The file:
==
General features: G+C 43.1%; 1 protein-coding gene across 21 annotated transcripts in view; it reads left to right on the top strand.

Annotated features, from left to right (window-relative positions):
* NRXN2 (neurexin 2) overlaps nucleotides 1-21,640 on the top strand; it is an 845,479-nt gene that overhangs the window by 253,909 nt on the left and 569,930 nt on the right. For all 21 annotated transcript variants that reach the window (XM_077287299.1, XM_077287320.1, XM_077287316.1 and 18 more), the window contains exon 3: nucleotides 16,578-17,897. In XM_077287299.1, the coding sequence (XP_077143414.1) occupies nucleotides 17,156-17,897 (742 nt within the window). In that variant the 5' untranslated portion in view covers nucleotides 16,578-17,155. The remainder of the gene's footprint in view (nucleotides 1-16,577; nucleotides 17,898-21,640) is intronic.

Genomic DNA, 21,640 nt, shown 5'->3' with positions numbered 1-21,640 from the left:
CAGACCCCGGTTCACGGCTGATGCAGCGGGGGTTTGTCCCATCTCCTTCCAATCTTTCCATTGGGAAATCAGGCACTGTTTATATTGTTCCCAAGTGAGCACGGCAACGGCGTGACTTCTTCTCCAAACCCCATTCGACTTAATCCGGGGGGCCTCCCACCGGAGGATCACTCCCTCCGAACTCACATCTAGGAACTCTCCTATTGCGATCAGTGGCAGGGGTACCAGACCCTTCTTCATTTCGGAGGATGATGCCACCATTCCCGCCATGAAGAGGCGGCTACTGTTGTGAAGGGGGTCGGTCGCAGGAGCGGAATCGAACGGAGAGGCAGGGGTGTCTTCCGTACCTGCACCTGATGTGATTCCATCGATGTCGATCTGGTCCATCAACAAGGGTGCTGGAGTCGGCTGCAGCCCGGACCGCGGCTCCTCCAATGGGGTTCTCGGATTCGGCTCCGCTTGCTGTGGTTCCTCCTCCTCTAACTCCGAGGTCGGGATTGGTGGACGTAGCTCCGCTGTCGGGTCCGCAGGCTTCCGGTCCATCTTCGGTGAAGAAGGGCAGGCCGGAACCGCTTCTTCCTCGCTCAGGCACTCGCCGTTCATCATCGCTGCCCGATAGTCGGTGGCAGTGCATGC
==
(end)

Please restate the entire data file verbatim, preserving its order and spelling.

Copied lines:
General features: G+C 43.1%; 1 protein-coding gene across 21 annotated transcripts in view; it reads left to right on the top strand.

Annotated features, from left to right (window-relative positions):
* NRXN2 (neurexin 2) overlaps nucleotides 1-21,640 on the top strand; it is an 845,479-nt gene that overhangs the window by 253,909 nt on the left and 569,930 nt on the right. For all 21 annotated transcript variants that reach the window (XM_077287299.1, XM_077287320.1, XM_077287316.1 and 18 more), the window contains exon 3: nucleotides 16,578-17,897. In XM_077287299.1, the coding sequence (XP_077143414.1) occupies nucleotides 17,156-17,897 (742 nt within the window). In that variant the 5' untranslated portion in view covers nucleotides 16,578-17,155. The remainder of the gene's footprint in view (nucleotides 1-16,577; nucleotides 17,898-21,640) is intronic.

Genomic DNA, 21,640 nt, shown 5'->3' with positions numbered 1-21,640 from the left:
CAGACCCCGGTTCACGGCTGATGCAGCGGGGGTTTGTCCCATCTCCTTCCAATCTTTCCATTGGGAAATCAGGCACTGTTTATATTGTTCCCAAGTGAGCACGGCAACGGCGTGACTTCTTCTCCAAACCCCATTCGACTTAATCCGGGGGGCCTCCCACCGGAGGATCACTCCCTCCGAACTCACATCTAGGAACTCTCCTATTGCGATCAGTGGCAGGGGTACCAGACCCTTCTTCATTTCGGAGGATGATGCCACCATTCCCGCCATGAAGAGGCGGCTACTGTTGTGAAGGGGGTCGGTCGCAGGAGCGGAATCGAACGGAGAGGCAGGGGTGTCTTCCGTACCTGCACCTGATGTGATTCCATCGATGTCGATCTGGTCCATCAACAAGGGTGCTGGAGTCGGCTGCAGCCCGGACCGCGGCTCCTCCAATGGGGTTCTCGGATTCGGCTCCGCTTGCTGTGGTTCCTCCTCCTCTAACTCCGAGGTCGGGATTGGTGGACGTAGCTCCGCTGTCGGGTCCGCAGGCTTCCGGTCCATCTTCGGTGAAGAAGGGCAGGCCGGAACCGCTTCTTCCTCGCTCAGGCACTCGCCGTTCATCATCGCTGCCCGATAGTCGGTGGCAGTGCATGC